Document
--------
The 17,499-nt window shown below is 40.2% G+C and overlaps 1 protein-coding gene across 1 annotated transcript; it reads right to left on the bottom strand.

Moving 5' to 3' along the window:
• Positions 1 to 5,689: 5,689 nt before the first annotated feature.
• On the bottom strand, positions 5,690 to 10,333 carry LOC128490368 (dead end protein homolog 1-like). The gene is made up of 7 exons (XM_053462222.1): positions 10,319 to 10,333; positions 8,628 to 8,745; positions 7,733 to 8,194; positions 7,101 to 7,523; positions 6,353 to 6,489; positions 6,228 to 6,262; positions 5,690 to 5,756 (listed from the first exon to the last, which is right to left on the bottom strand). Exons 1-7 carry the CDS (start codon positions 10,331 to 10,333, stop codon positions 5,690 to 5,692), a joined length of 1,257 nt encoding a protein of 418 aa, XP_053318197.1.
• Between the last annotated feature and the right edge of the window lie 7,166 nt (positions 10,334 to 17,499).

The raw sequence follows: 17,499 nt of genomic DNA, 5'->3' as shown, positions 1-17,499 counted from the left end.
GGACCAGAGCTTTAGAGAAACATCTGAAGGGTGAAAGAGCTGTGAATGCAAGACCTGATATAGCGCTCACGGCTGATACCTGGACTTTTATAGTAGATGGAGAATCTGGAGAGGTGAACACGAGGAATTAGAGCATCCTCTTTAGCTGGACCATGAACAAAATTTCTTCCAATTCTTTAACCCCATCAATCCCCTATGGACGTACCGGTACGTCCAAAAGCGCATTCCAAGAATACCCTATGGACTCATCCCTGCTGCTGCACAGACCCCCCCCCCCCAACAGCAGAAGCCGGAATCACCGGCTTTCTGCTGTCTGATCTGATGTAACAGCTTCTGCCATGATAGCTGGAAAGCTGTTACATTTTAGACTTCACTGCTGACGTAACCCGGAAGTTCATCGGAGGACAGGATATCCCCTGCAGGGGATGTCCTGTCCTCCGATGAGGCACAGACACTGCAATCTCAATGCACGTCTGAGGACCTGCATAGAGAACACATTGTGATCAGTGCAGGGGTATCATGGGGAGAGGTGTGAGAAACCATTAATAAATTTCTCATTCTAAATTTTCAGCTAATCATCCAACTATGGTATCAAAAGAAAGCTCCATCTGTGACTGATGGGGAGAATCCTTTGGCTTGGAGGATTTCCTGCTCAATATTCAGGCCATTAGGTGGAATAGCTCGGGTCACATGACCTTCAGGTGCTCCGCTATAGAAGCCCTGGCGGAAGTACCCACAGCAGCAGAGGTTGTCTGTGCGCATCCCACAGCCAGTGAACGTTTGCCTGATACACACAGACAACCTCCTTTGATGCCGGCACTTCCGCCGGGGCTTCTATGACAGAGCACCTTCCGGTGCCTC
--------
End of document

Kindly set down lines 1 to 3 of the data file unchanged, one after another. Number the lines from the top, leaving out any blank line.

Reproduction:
The 17,499-nt window shown below is 40.2% G+C and overlaps 1 protein-coding gene across 1 annotated transcript; it reads right to left on the bottom strand.

Moving 5' to 3' along the window:
• Positions 1 to 5,689: 5,689 nt before the first annotated feature.